When he dropped the pipe, the sound cooked in the pipe like a turkey, and came out just as satisfying. However I found myself much more satisfied after hearing that pipe smack than I ever have eating a turkey. Especially retroactively.

Instantaneously, imagery of one of my most beloved musical idols, The Blue Man Group, which our band had just returned from a trip to Universal Studios in Florida wherein we had the pleasure of watching them perform, came flooding into my mind like one of those chocolate fondue waterfalls.

You know the one. I was that cockatoo.

I was immediately inspired, and thrilled when they reminded me of the multiple pipes in that uncharted corner of dust and someone’s drink that they were too much of a jerk to throw away.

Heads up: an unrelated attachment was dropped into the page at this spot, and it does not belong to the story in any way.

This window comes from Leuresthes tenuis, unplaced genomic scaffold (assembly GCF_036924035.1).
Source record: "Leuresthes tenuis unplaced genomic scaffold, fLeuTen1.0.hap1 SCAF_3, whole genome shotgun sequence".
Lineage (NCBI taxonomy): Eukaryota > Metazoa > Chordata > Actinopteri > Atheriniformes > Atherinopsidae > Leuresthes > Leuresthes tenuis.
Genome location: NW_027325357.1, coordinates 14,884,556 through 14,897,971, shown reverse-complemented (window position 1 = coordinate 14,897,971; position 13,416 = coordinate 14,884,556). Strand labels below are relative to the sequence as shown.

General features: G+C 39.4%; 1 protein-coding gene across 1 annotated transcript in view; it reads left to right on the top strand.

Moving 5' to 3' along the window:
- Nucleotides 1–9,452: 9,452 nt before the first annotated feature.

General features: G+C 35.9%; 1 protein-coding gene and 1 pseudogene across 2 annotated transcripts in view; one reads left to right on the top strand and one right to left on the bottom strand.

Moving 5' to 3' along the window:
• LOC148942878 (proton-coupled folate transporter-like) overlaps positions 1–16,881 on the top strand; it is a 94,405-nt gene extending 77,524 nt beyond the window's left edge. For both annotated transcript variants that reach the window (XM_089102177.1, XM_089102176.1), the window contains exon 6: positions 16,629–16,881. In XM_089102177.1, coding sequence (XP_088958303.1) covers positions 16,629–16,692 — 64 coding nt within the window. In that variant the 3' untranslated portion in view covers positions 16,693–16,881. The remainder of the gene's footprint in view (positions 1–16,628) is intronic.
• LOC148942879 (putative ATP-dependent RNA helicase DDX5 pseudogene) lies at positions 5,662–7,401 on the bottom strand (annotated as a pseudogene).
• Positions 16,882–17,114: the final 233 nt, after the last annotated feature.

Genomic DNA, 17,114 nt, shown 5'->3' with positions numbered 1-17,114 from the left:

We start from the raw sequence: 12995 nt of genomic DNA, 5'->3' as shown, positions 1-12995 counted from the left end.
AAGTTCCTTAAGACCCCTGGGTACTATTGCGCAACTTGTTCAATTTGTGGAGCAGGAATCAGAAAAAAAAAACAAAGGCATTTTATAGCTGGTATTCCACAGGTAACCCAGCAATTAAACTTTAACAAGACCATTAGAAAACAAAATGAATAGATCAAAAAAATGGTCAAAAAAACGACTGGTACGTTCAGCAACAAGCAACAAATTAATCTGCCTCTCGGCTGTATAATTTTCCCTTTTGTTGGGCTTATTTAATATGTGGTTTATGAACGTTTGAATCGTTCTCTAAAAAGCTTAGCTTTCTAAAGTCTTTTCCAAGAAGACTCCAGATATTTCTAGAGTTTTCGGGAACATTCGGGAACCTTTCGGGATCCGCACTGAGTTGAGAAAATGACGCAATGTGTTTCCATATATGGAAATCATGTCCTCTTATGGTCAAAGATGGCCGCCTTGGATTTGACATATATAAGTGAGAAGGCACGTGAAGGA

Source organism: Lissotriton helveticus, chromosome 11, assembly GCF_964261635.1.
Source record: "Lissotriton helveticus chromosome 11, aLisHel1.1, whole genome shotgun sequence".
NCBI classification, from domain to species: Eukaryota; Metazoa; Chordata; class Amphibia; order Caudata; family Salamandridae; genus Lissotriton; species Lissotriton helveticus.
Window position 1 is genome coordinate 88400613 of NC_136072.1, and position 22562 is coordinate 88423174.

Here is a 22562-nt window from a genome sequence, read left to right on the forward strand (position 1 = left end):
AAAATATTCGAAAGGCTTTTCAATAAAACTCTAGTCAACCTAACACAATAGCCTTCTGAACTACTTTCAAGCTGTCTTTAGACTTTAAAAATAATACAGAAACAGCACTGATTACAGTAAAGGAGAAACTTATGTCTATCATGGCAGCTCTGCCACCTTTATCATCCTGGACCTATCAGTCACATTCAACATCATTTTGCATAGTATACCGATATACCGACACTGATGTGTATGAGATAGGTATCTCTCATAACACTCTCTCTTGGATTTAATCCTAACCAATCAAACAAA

We had two A pipes, an F pipe, and a D pipe. We began attempting to put together the semblance of anything you could call a ‘rhythm’ to occasional avail, and then back to no avail, and then hopeful avail, and then back to the no avail once more. Like watching someone play Rhythm Heaven Fever.

Then, our band director popped into the door to blow our minds even further.

He told us that what we were doing would crack the pipes, and that we weren’t playing them right. I was shocked. In the most subtly sarcastic way one can be shocked. As it turns out, the what-in-Amelia-Earhart’s-Corn-Flakes-why-are-these-rugs-here stack of small rugs and mats that had been sitting on top of the instrument cages all the years I’ve attended this school were meant for deafening the smack of those pipes when they were dropped on their heads, and of course, to prevent damage from the cold, hard, institutional vinyl floor tiling.

It makes me wonder what other treasures might be inside that room of instruments played by high school and middle school children alike that we have yet to uncover why I googled that.